25. The method of claim 23, wherein comparing the complete first set of feature package information with the complete second set of feature package information includes identifying one or more feature packages having an operational status in the first switch and the operational status in the second switch.
26. The method of claim 23, wherein comparing the complete first set of feature package information with the complete second set of feature package information includes identifying one or more feature packages of the complete first set of feature packages that are not included in the complete second set of features packages.
27. The method of claim 23, wherein prompting a user to enter a first switch identifier and a second switch identifier includes prompting the user via a graphical user interface including a first switch identifier field and a second switch identifier field.
28. A system for comparing feature package operational statuses of two or more switches, the system comprising:
means for receiving a first switch identifier, the first switch identifier associated with a first switch;
means for receiving a second switch identifier, the second switch identifier associated with a second switch;
means for receiving a first set of feature package information, the first set of feature package information associated with the first switch;
means for receiving a second set of feature package information, the second set of feature package information associated with the second switch; and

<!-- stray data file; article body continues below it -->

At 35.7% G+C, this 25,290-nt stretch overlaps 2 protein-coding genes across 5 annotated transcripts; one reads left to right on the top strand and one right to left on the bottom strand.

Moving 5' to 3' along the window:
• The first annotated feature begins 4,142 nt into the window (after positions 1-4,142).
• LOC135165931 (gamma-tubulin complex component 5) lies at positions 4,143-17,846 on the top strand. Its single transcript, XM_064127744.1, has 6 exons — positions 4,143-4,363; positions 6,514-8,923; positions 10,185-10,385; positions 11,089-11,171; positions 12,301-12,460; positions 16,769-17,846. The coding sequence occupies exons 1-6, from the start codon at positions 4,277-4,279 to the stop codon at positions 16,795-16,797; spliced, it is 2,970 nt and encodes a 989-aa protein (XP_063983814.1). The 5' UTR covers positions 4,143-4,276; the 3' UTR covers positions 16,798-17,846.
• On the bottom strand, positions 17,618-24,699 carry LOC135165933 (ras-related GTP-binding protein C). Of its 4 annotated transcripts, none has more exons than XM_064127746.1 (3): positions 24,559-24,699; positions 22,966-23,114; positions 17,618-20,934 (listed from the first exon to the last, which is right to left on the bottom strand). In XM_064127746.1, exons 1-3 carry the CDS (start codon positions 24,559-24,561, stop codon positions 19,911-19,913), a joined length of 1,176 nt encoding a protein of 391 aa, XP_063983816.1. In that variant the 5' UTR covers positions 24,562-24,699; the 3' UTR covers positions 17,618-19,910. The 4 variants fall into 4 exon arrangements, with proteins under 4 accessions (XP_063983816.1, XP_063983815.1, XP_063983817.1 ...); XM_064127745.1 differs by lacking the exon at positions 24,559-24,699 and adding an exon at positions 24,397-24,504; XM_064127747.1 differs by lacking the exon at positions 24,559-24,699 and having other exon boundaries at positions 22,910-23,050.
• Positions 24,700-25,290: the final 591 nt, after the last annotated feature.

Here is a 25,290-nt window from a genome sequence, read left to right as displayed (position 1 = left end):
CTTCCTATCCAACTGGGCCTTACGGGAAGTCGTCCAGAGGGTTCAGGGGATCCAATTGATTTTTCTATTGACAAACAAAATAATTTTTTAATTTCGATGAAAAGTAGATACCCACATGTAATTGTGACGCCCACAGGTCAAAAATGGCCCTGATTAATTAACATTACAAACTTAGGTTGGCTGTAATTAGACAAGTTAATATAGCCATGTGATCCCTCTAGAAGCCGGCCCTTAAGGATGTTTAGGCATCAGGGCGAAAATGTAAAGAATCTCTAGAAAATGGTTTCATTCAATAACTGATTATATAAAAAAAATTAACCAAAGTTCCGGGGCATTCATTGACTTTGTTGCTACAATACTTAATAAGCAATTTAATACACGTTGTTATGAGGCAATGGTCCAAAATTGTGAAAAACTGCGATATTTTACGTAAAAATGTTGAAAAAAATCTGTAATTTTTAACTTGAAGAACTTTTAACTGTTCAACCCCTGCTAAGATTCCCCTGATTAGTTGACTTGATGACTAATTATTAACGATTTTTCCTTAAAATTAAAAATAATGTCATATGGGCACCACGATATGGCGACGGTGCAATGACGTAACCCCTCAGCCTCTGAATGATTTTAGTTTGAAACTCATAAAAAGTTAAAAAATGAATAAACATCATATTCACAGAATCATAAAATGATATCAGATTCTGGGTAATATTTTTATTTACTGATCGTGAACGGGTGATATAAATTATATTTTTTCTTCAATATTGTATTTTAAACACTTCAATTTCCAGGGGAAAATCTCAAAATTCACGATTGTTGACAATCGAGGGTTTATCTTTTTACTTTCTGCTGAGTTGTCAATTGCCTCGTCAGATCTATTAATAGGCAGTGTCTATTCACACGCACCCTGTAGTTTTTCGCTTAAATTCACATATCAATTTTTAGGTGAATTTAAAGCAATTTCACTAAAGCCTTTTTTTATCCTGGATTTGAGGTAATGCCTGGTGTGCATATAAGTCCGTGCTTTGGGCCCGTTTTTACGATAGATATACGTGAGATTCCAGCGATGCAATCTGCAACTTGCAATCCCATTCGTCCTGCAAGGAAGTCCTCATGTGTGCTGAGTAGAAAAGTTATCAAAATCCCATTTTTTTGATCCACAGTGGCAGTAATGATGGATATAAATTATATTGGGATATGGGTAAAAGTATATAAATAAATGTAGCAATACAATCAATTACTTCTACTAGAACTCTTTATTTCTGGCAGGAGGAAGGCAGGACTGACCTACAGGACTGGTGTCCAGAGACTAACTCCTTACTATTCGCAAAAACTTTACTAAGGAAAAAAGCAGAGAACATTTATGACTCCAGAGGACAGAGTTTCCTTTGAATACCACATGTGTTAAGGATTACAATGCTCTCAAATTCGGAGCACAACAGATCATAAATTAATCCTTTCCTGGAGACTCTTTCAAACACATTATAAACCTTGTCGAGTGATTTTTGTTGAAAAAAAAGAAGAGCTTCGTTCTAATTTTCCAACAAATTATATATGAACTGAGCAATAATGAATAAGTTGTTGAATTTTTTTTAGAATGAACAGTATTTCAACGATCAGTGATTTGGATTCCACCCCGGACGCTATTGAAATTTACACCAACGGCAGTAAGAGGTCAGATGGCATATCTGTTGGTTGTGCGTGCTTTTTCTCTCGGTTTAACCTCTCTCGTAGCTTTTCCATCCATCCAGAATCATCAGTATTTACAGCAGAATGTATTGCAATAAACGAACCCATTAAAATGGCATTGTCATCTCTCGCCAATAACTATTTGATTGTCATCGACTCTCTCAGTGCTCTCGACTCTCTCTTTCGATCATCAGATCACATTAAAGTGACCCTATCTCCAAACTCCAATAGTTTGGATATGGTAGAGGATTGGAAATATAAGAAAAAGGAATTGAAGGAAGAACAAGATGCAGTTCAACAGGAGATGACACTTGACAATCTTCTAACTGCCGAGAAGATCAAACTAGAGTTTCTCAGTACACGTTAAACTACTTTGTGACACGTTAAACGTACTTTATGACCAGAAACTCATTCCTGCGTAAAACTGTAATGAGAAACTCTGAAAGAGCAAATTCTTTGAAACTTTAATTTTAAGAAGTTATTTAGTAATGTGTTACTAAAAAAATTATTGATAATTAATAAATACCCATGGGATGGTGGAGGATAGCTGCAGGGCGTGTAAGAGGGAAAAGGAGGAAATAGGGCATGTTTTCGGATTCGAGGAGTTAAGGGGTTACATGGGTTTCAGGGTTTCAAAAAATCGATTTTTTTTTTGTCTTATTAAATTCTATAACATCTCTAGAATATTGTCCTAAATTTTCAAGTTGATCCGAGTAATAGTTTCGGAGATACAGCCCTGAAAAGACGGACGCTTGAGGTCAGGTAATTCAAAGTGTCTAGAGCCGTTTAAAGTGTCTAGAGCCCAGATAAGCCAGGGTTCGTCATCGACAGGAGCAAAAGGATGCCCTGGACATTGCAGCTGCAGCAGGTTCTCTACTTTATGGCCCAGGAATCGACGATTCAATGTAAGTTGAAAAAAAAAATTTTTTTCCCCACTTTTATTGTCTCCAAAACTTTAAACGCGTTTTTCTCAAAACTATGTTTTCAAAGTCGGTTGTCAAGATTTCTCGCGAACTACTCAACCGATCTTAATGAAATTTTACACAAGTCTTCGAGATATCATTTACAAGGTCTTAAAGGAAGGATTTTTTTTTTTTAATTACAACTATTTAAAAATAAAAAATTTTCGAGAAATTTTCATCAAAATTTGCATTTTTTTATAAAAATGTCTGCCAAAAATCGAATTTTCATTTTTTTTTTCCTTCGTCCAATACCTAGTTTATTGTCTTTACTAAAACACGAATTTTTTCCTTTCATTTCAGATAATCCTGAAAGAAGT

means for comparing side by side the first set of feature package information with the second set of feature package information to determine if a subset of feature packages that are loaded and enabled on the first switch is identical to a subset of feature packages that are loaded and enabled on the second switch, wherein the first and second sets of feature package information comprise a listing of the feature package identifiers corresponding to the feature packages loaded onto the first and second switches, respectively, and an indication as to whether one or more feature packages are enabled or disabled.
29. The system of claim 28, further comprising means for verifying the validity of the first switch identifier and the second switch identifier.
30. The system of claim 29, further comprising means for prompting a user to enter a first switch identifier and a second switch identifier.
31. The system of claim 30, wherein the means for prompting includes a graphical user interface.
32. The system of claim 31, wherein the means for prompting includes a means for prompting a user to select a type of comparison.
33. The system of claim 32, wherein the means for prompting includes a means for prompting a user to indicate whether an office conversion is complete, the office conversion associated with at least one of the first switch and the second switch.
34. The system of claim 33, wherein the means for prompting includes a means for prompting a user to enter a telephone equipment order identifier associated with the office conversion.
35. The system of claim 28, wherein the first switch and the second switch are from the same switch manufacturer.
36. The system of claim 28, wherein the first switch and the second switch are the same type of switch from a switch manufacturer.
37. The system of claim 28, wherein the first switch is a replacement switch for the second switch.
38. The system of claim 28, wherein the means for comparing includes means for identifying one or more feature packages having a first operational status in the first switch and a second operational status in the second switch, the first operational status being different from the second operational status.